The STAT 447 course aims to provide rigorous training in modern programming and data science methods. As in the past, we rely on best-of-breed tools. The two most important ones are RStudio and GitHub which we describe below in more detail.
The first of these two tools is RStudio as the primary coding environment. The second is GitHub as
a place for
git repositories, “social coding” i.e. communication via issue tickets, pull
request, markdown documentation and more.
There are numerous ways to run RStudio. RStudio can run as a desktop application on your computer, as a server process you access via your browser from a machine you have access to, or in Posit Cloud (formerly RStudio Cloud). All three are availble in some form, and you can, and should, make some choices.
You can most likely install RStudio as a desktop application on your (desktop or laptop) computer. Windows, macOS and Linux are supported. You will also have to install R alongside it, the packages we use and possibly other software. Some students will be at ease with this, others may find it daunting.
It might still be best to try this youself as it is a good learning experience, and to get help from fellow students (or campus resources) when you need it. Course staff cannot be expected to provide individual help on installations. Consider RStudio Cloud or RStudio Server (see next section) as alternatives and fallbacks if you are unsure – but considering installing on your local machine.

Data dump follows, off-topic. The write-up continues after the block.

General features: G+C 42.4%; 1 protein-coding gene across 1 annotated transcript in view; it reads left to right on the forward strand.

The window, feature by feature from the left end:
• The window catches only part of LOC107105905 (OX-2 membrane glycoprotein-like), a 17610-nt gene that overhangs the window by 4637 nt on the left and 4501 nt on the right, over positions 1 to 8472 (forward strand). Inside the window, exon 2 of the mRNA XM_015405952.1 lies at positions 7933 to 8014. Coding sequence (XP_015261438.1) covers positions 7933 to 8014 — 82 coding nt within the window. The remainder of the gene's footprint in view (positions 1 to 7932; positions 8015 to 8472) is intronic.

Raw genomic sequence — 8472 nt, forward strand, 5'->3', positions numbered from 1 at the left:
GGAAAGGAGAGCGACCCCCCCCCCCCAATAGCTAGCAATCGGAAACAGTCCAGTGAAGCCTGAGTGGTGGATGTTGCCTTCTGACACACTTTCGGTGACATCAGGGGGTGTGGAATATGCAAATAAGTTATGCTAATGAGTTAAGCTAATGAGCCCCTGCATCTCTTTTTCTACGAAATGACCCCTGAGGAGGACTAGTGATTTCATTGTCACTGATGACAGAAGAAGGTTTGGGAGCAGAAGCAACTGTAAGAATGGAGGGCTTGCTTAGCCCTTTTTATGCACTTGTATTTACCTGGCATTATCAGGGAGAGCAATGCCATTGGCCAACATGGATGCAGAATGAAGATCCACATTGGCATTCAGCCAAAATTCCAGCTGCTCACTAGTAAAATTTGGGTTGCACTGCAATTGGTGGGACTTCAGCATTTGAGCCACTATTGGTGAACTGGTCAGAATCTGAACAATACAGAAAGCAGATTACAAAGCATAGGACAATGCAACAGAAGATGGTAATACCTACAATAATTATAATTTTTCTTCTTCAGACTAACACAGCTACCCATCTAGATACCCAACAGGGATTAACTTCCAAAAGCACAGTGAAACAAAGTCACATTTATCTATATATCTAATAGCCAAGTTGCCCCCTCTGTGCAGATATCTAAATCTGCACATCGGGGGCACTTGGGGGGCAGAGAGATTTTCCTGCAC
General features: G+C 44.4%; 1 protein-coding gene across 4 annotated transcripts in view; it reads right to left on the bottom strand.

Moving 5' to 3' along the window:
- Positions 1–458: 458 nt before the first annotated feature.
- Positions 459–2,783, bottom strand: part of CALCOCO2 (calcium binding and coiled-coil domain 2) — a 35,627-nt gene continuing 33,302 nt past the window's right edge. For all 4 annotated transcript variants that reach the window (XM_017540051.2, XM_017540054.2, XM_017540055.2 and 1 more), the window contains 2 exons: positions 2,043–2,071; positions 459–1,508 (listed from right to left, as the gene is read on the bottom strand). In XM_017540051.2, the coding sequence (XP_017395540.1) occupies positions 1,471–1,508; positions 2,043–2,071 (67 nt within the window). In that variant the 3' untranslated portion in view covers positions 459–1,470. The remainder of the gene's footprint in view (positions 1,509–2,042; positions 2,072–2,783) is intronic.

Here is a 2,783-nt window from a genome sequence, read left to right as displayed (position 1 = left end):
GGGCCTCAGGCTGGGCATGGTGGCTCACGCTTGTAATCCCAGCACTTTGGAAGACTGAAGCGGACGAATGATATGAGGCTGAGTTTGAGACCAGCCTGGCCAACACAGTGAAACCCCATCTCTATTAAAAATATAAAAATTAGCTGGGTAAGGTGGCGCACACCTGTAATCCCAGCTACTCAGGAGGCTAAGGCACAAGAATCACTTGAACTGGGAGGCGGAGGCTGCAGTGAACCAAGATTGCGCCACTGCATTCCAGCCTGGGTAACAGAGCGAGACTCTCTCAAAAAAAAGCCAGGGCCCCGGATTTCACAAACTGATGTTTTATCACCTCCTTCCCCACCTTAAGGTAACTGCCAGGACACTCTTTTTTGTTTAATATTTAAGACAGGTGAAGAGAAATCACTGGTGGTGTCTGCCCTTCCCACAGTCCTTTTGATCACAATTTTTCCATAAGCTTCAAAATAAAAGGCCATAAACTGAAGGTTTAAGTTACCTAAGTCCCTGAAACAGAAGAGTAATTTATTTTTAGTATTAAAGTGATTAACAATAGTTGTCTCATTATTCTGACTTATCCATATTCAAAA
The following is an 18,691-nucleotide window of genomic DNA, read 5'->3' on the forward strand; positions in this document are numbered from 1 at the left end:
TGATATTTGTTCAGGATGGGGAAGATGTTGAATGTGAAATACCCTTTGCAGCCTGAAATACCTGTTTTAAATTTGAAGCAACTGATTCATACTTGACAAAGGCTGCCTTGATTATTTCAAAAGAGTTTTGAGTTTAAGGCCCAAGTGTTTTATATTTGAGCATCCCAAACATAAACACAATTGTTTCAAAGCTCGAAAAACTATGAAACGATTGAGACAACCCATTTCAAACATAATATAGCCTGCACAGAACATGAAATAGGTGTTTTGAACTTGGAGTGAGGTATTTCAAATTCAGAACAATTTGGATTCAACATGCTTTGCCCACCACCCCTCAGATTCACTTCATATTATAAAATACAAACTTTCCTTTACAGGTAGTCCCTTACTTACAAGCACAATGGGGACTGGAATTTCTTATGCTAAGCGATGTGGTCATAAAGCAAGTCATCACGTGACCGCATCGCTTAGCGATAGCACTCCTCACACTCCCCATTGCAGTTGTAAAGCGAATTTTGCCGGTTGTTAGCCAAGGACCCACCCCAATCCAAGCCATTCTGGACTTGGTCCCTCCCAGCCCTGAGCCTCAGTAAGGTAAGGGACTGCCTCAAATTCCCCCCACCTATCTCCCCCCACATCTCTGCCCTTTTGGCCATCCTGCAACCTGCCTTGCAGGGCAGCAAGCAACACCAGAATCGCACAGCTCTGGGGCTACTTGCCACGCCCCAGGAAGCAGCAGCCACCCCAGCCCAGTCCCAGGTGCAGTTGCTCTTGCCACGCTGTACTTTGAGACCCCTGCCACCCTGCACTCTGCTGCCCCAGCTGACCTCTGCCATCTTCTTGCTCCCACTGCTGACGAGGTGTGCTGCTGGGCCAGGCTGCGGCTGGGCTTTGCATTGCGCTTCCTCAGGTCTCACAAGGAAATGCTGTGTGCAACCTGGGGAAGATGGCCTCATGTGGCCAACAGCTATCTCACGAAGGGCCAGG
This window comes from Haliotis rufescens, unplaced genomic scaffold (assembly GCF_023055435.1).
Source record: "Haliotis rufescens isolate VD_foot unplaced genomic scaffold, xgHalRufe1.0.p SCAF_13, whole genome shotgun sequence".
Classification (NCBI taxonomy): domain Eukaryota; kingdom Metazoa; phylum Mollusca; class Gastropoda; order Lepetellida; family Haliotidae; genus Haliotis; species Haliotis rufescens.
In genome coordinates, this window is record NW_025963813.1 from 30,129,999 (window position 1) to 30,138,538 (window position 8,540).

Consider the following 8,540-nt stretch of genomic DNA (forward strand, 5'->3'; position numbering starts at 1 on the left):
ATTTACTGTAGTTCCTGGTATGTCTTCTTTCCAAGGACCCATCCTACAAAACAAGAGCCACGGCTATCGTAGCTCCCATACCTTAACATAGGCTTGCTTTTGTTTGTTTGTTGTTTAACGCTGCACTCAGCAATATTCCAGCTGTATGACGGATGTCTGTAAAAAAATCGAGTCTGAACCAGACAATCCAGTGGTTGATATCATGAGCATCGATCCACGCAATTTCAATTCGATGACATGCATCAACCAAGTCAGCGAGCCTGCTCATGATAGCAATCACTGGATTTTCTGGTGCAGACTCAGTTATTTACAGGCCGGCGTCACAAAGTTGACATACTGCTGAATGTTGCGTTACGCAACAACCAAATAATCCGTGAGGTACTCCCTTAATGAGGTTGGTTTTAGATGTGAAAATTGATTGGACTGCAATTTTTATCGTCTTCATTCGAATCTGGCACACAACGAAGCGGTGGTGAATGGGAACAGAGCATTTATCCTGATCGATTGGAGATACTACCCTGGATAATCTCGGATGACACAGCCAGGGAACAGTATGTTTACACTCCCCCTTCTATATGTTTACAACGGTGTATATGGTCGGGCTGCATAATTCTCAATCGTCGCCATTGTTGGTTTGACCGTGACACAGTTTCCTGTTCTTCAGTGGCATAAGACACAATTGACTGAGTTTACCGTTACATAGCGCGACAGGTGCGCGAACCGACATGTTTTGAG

As of Summer 2022, we are offering RStudio for registered students via the machine morrow.stat.illinois.edu. Only students registered in STAT 447 will be able to login. To connect, use your NetId as the username and your usual netid password. It is our intent to provide this as a working solution for all students in the class.
While generously sized in terms of memory and cpus, it is a single server so may at times of peak demand shows its limits. So also consider a local desktop installation (as per the previous paragraph).
This is only our second use of the server so let us if anything is not yet to your expectations and
we will try to address it. Course staff can also take care of installing R packages from CRAN for
you. You can also assume shell tools, markdown,
duckdb etc to present.
Note that we will not generally support arbitrary other tools and cannot support GPU computing on that machine.
Previous runs of this course relied on a campus-wide pilot of RStudio Cloud (now called [posit cloud][posit cloud]). As of Fall 2022, this option is no longer available. You can still use Posit Clout (formerlly known as RStudio Cloud) individually by signing up at the [posit.cloud][posit cloud] website. Up to 25 hours/months are available on the ‘Cloud Free’ and for $5 you can get 75 hours in the ‘Cloud Plus’ plan, see the pricing and features info for details. This may be enough as a fallback and potentially helpful in case you cannot install some components on your computer, and cannot use the server we provide.
There are other alternatives: Google Colab, Fly.io, and more. You are free to explore these, of course, but none are formally supported here.